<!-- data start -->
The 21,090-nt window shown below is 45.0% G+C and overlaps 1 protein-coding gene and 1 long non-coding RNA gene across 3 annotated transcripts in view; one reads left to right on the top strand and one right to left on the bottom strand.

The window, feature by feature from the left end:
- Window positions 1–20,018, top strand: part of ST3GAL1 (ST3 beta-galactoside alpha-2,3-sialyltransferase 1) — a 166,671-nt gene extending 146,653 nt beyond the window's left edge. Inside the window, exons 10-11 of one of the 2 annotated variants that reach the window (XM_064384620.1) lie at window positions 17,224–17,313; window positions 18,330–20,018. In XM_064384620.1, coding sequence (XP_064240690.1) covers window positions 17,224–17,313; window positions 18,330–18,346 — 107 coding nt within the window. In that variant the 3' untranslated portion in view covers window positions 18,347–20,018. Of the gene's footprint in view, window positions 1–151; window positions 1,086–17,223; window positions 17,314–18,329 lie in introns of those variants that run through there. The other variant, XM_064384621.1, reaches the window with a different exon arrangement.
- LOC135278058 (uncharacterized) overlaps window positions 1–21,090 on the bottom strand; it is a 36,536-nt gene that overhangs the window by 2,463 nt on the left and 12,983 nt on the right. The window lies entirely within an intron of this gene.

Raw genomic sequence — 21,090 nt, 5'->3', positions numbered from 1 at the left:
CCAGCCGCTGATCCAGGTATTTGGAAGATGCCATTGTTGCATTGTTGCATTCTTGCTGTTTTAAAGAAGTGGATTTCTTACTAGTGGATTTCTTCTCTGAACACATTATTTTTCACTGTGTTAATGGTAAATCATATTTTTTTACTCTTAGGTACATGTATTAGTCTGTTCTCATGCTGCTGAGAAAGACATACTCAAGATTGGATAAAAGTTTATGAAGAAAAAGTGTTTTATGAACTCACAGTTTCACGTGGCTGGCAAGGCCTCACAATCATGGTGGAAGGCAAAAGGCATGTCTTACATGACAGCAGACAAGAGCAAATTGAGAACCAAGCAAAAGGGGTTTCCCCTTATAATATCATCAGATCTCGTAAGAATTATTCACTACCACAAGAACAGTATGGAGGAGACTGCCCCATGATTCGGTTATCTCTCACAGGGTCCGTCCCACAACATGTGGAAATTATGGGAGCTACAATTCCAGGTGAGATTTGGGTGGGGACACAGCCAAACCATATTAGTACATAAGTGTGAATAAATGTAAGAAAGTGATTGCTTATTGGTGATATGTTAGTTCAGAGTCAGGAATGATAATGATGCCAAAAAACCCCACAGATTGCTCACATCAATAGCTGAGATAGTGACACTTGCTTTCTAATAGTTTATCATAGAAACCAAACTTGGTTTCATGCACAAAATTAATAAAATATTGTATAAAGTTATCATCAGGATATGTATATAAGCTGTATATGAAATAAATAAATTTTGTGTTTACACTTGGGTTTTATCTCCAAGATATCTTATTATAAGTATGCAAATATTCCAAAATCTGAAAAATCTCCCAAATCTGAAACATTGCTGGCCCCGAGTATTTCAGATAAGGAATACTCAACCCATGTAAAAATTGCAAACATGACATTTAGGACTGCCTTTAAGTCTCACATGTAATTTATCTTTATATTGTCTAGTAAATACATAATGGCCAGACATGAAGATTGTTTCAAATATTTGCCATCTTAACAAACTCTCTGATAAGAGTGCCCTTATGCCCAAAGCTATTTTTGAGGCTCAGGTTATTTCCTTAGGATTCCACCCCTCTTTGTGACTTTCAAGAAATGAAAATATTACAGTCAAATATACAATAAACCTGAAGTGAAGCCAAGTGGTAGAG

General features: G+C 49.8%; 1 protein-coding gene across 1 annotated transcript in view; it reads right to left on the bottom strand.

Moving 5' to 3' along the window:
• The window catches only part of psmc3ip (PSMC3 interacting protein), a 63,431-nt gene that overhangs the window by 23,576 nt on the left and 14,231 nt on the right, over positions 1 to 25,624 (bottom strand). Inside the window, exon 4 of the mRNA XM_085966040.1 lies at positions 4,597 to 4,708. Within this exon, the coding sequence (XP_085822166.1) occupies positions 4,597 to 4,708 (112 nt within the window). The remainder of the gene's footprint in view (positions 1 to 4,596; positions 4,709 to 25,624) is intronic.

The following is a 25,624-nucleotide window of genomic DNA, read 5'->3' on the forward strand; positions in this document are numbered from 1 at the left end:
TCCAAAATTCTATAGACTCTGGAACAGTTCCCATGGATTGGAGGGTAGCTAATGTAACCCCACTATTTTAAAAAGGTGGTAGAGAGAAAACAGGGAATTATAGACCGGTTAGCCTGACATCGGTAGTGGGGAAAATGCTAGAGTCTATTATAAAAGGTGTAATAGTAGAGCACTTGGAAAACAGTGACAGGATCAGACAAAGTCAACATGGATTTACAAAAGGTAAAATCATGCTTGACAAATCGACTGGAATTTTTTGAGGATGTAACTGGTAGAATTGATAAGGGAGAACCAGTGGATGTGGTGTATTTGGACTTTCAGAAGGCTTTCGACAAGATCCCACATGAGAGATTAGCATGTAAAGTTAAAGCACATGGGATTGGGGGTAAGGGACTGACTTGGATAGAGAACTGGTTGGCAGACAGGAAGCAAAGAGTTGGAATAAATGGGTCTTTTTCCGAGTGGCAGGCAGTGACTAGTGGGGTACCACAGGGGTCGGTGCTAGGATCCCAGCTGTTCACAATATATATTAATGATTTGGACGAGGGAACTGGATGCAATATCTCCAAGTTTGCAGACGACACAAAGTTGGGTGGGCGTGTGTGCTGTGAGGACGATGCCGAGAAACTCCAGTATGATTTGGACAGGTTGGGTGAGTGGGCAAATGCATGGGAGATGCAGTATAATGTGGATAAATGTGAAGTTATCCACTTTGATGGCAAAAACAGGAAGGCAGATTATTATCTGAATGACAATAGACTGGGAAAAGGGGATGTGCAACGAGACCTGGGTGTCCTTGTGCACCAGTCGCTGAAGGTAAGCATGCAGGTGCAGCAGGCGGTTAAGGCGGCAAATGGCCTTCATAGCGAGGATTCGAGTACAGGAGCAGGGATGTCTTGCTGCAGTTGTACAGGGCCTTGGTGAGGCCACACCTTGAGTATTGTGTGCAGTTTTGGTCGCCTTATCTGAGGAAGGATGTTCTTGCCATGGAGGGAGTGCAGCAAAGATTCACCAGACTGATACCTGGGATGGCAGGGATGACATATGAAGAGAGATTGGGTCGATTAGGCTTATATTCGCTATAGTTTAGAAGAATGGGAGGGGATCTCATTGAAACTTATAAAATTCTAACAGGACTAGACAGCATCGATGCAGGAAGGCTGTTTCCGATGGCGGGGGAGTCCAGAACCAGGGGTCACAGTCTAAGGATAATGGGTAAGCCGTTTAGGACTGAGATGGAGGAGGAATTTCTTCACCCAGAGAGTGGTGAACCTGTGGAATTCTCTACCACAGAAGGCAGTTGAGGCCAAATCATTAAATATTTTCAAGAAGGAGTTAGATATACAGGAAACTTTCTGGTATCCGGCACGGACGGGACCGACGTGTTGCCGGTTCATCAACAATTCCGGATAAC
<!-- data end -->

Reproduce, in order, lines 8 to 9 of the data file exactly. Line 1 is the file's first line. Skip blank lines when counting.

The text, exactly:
Moving 5' to 3' along the window:
• The window catches only part of psmc3ip (PSMC3 interacting protein), a 63,431-nt gene that overhangs the window by 23,576 nt on the left and 14,231 nt on the right, over positions 1 to 25,624 (bottom strand). Inside the window, exon 4 of the mRNA XM_085966040.1 lies at positions 4,597 to 4,708. Within this exon, the coding sequence (XP_085822166.1) occupies positions 4,597 to 4,708 (112 nt within the window). The remainder of the gene's footprint in view (positions 1 to 4,596; positions 4,709 to 25,624) is intronic.